Dog Trot/Thursday Doors

Thursday Doors is going to be more pics and less writing this week. I have a wonderful gem from Clinton, Missouri to share and the history behind it as well. Thankfully it is all written out and all I had to do is snap a few photos. Hope you enjoy the shots and the wonderful story told on the front door of this possibly-earlier-than-1856 Dog Trot.

Photos first, then the story later.
Wild Roses are perfect along this window. Love them!
Wild Roses are perfect along this window. Love them!
Looking up at the ceiling between the east and west wings.

Doors and what’s considered the original portion of the Dog Trot.

More buildings around the property…

There was no mention of the Bell’s history. The ‘use what we have’ mentality is evident in the way they attached it to the logs.

Old Bell

Before you head off to visit Norm 2.0 and all the other wonderful Door Enthusiasts, here is the story behind the Dog Trot. Thanks so much for your visit!

Historical Account Part 1
Historical Account Part 1
Historical Account part 2
Historical Account part 2
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Rocheport 2019/Thursday Doors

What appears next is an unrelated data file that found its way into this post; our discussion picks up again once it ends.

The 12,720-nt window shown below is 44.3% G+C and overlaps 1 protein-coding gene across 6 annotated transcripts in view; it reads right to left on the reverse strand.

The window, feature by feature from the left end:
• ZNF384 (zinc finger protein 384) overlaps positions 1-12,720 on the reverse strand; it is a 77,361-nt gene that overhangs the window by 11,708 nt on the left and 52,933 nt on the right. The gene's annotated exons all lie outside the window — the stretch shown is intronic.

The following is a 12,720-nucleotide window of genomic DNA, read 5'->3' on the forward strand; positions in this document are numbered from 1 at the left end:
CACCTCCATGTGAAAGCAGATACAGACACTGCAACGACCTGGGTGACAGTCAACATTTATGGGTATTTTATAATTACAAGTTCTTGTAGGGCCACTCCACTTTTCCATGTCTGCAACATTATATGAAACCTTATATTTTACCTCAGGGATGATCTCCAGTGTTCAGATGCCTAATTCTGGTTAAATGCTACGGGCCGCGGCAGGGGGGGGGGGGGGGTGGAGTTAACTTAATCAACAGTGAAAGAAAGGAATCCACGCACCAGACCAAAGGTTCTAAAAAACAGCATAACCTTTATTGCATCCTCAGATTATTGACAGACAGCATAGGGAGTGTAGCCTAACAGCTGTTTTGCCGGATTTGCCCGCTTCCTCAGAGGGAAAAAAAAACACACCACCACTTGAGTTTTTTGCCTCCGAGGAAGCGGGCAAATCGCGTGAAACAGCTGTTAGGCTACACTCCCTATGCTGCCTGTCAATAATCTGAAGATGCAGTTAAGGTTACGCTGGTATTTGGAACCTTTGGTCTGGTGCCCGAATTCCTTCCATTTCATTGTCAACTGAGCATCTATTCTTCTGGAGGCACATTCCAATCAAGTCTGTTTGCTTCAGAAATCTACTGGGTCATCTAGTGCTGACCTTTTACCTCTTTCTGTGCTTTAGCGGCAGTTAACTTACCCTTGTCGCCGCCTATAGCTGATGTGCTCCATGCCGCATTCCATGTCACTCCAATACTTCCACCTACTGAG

Maybe you’ve been keeping up with all the rainy weather, storms, and flooding. Or maybe you’ve been ignoring the news. Or you are just possibly living on an island separated from all cares in the world. Whatever the case may be, I’ve some watery pics this week of the Missouri River out of its banks…. again.

Living in low-lying areas, bottoms as we refer to them here, one expects some flooding. But with these massive events you can’t help but to be in total awe of Mother Nature. There are so many affected this year that it boggles the mind. Our thoughts and prayers to all in these areas no matter which part of the world you’re in.

In the meantime, I hope you can enjoy the beauty found in the scenes captured by my daughter this past Tuesday afternoon.

First - The Door, and an alpaca quilt block. Daughter looks out for my best interests :-)
First – The Door, and an alpaca quilt block. Daughter looks out for my best interests 🙂

And hoping this video will work.

Rocheport, Missouri June 4, 2019

Thursday Doors comes to you through Norm 2.0 every Thursday. We join him by adding our own set of doors each week. Please take a couple minutes to visit Norm and a few of the other participants for some wonderful door views from around the world.

Tightwad/ Thursday Doors

Tightwad, Missouri is a ‘don’t blink or you’ll miss it’ town along scenic highway 7; population 64 according to 2010 census. It’s an hour drive from my home depending on the time of year. ‘Lake traffic’ is all I gotta say about that.

The attraction for me was to present to you the Bank of Tightwad. In its prime it was boasting clients from all over the world. What better way to pay off a debt than with a check from Tightwad Bank? But in actuality there were a lot more novelty accounts than big $$ accounts so it closed its doors in 2006.